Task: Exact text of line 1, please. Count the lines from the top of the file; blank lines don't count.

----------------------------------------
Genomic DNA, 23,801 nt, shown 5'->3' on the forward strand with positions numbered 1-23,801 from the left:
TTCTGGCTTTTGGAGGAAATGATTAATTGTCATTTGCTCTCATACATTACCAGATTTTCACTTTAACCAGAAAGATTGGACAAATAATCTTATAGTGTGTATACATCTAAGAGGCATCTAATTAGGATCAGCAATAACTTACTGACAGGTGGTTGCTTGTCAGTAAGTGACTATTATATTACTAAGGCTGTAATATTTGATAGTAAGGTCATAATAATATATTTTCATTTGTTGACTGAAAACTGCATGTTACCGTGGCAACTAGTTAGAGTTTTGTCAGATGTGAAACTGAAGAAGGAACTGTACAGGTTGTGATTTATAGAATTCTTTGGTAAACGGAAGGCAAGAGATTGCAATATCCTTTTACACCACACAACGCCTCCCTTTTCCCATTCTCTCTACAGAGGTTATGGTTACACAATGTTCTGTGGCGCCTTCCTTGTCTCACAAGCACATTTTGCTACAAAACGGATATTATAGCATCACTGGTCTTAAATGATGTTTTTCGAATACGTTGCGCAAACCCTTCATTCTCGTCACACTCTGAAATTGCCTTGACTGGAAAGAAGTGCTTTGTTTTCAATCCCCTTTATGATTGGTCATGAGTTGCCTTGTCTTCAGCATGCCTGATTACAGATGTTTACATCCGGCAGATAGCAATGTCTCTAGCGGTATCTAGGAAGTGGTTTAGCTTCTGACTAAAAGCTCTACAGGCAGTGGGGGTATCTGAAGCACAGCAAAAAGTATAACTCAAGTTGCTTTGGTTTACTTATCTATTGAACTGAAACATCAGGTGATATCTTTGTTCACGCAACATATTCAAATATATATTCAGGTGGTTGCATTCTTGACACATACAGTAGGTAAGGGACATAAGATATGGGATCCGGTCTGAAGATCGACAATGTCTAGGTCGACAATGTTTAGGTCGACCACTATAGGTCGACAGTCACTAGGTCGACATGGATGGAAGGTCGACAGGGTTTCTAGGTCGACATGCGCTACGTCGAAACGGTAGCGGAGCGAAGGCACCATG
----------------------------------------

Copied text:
Genomic DNA, 23,801 nt, shown 5'->3' on the forward strand with positions numbered 1-23,801 from the left: